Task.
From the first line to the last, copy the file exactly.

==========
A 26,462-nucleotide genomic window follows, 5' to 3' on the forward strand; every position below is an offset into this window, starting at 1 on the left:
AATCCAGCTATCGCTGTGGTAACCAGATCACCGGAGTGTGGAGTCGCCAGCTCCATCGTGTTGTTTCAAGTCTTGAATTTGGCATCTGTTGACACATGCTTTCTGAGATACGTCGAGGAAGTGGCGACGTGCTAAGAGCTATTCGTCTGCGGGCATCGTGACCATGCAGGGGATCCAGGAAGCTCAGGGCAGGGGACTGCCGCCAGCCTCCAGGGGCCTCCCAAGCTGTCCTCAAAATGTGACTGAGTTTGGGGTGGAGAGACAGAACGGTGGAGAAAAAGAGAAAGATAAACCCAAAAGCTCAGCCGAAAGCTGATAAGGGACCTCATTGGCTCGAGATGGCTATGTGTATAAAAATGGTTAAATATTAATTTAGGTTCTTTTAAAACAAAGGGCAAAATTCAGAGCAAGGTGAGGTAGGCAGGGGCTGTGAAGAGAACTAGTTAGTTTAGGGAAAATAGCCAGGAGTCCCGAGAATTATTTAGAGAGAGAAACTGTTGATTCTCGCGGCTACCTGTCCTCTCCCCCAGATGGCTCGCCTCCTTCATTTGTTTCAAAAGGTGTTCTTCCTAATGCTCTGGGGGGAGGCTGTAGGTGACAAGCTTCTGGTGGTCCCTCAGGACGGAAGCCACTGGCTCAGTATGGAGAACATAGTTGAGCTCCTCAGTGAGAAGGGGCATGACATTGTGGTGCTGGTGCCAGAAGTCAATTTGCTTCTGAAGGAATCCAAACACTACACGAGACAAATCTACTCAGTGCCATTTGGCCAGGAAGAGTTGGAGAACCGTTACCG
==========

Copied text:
A 26,462-nucleotide genomic window follows, 5' to 3' on the forward strand; every position below is an offset into this window, starting at 1 on the left:
AATCCAGCTATCGCTGTGGTAACCAGATCACCGGAGTGTGGAGTCGCCAGCTCCATCGTGTTGTTTCAAGTCTTGAATTTGGCATCTGTTGACACATGCTTTCTGAGATACGTCGAGGAAGTGGCGACGTGCTAAGAGCTATTCGTCTGCGGGCATCGTGACCATGCAGGGGATCCAGGAAGCTCAGGGCAGGGGACTGCCGCCAGCCTCCAGGGGCCTCCCAAGCTGTCCTCAAAATGTGACTGAGTTTGGGGTGGAGAGACAGAACGGTGGAGAAAAAGAGAAAGATAAACCCAAAAGCTCAGCCGAAAGCTGATAAGGGACCTCATTGGCTCGAGATGGCTATGTGTATAAAAATGGTTAAATATTAATTTAGGTTCTTTTAAAACAAAGGGCAAAATTCAGAGCAAGGTGAGGTAGGCAGGGGCTGTGAAGAGAACTAGTTAGTTTAGGGAAAATAGCCAGGAGTCCCGAGAATTATTTAGAGAGAGAAACTGTTGATTCTCGCGGCTACCTGTCCTCTCCCCCAGATGGCTCGCCTCCTTCATTTGTTTCAAAAGGTGTTCTTCCTAATGCTCTGGGGGGAGGCTGTAGGTGACAAGCTTCTGGTGGTCCCTCAGGACGGAAGCCACTGGCTCAGTATGGAGAACATAGTTGAGCTCCTCAGTGAGAAGGGGCATGACATTGTGGTGCTGGTGCCAGAAGTCAATTTGCTTCTGAAGGAATCCAAACACTACACGAGACAAATCTACTCAGTGCCATTTGGCCAGGAAGAGTTGGAGAACCGTTACCG